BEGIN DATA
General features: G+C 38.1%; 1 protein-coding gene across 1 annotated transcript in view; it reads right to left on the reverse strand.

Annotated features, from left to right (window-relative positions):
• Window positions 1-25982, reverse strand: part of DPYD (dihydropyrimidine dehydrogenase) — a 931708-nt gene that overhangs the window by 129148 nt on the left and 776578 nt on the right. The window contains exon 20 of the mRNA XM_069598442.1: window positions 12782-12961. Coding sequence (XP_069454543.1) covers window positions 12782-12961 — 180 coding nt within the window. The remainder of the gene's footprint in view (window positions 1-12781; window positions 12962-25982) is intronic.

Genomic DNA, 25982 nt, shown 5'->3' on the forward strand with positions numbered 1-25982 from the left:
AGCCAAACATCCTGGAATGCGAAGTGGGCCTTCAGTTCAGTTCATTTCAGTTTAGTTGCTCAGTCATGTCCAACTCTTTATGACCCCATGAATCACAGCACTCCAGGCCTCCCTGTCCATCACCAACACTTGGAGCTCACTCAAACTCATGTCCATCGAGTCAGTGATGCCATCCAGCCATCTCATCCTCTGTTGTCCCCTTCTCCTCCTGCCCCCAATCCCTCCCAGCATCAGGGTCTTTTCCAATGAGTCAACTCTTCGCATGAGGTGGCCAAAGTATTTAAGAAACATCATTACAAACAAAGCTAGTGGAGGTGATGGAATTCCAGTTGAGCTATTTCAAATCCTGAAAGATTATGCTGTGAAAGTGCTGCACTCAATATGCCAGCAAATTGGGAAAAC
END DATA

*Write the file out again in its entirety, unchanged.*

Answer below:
General features: G+C 38.1%; 1 protein-coding gene across 1 annotated transcript in view; it reads right to left on the reverse strand.

Annotated features, from left to right (window-relative positions):
• Window positions 1-25982, reverse strand: part of DPYD (dihydropyrimidine dehydrogenase) — a 931708-nt gene that overhangs the window by 129148 nt on the left and 776578 nt on the right. The window contains exon 20 of the mRNA XM_069598442.1: window positions 12782-12961. Coding sequence (XP_069454543.1) covers window positions 12782-12961 — 180 coding nt within the window. The remainder of the gene's footprint in view (window positions 1-12781; window positions 12962-25982) is intronic.

Genomic DNA, 25982 nt, shown 5'->3' on the forward strand with positions numbered 1-25982 from the left:
AGCCAAACATCCTGGAATGCGAAGTGGGCCTTCAGTTCAGTTCATTTCAGTTTAGTTGCTCAGTCATGTCCAACTCTTTATGACCCCATGAATCACAGCACTCCAGGCCTCCCTGTCCATCACCAACACTTGGAGCTCACTCAAACTCATGTCCATCGAGTCAGTGATGCCATCCAGCCATCTCATCCTCTGTTGTCCCCTTCTCCTCCTGCCCCCAATCCCTCCCAGCATCAGGGTCTTTTCCAATGAGTCAACTCTTCGCATGAGGTGGCCAAAGTATTTAAGAAACATCATTACAAACAAAGCTAGTGGAGGTGATGGAATTCCAGTTGAGCTATTTCAAATCCTGAAAGATTATGCTGTGAAAGTGCTGCACTCAATATGCCAGCAAATTGGGAAAAC